The Travels of Tug 44


Ring-Necked Pheasant






Ring-Necked Pheasants are of extreme interest for hunters, so the State of New York pays farmers to raise them for release into the wild. This is paid for by hunting license fees, and NY releases about 30,000 Pheasants each year. This one is a male, the females are mostly dull brown.   high-res



Ring-Necked Pheasants eat mostly grain, seeds and bugs. When you see one run forward about 3 feet and then stop, another bug has been caught. Pheasants don't fly much, they prefer to run from people and predators, which they can do amazingly fast.   high-res



These two male Ring-Necked Pheasants are out in the middle of a country road in Fort Edward. They are confused, having never seen a road before their release just a day or two ago. Later they will learn that during winter, when seeds are snow-covered and bugs are not available ... seeds will collect on the sides of cleared roads in small drifts.   high-res



Eventually the two male Pheasants got the idea and ran for the grass and off the road. They will never really learn to deal with cars very well.   high-res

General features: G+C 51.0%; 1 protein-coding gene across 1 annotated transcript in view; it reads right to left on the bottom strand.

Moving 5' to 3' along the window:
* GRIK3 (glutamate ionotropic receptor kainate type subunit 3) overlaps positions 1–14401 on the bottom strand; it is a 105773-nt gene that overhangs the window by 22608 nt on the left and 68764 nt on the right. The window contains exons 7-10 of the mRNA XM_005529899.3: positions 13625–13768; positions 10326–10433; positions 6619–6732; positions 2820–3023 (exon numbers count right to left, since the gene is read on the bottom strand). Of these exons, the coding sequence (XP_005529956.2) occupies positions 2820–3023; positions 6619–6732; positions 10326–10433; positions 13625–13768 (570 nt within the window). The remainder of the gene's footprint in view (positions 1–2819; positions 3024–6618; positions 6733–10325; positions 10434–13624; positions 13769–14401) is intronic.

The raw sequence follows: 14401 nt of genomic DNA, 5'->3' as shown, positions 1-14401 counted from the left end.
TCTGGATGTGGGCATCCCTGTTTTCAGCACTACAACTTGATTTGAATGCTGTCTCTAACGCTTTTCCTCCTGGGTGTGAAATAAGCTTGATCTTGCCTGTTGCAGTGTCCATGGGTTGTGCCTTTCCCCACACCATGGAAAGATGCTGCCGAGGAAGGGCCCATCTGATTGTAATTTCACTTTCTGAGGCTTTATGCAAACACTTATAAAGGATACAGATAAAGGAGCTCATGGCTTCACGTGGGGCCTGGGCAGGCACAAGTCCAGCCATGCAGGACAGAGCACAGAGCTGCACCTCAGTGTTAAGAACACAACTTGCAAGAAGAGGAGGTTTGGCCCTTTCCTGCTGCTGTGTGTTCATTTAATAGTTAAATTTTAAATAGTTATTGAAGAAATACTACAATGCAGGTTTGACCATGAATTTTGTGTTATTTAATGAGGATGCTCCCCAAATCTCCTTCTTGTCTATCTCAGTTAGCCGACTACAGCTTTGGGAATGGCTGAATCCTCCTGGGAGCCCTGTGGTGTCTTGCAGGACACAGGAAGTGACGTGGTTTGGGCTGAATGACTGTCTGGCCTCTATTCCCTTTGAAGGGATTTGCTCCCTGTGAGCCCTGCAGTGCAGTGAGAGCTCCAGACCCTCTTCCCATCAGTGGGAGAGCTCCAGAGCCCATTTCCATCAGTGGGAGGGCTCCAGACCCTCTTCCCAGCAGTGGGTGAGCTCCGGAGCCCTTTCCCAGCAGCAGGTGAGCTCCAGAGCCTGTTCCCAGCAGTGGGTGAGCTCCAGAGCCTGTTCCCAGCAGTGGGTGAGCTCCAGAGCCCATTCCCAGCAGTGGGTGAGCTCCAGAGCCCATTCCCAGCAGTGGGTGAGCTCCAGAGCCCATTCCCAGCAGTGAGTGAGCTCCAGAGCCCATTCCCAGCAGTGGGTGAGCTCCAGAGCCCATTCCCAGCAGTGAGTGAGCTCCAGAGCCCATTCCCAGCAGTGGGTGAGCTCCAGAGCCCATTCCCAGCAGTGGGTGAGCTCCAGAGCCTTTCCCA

The State also releases female Ring-Necked Pheasants. This one was dropped off a day or two earlier, and she also is not familiar with cars and people and the danger they represent.   high-res



This female Ring-Necked Pheasant is off the road and in the weeds, where she will be a lot safer. She is mostly brownish except for the little bit of red eye makeup.   high-res



March 2018 - I visited a local Pheasant breeder. This male is the leader of the pack, he is the dominant male. Here he stands in the center of the pen, facing me down and protecting his girlfriends and the other males.   high-res



He was pretty good at posing for me, displaying himself from every angle. But he never took his eyes off me.   high-res



A closeup look at this dominant male Ring-Necked Pheasant. Such a beautiful critter.   high-res



This is a female Ring-Necked Pheasant, all fluffed up for cold weather. They are able to survive our local winters where the temperature often drops to 35 degrees below zero.   high-res

The Ring-Necked Pheasant, one of the prettiest birds out there.




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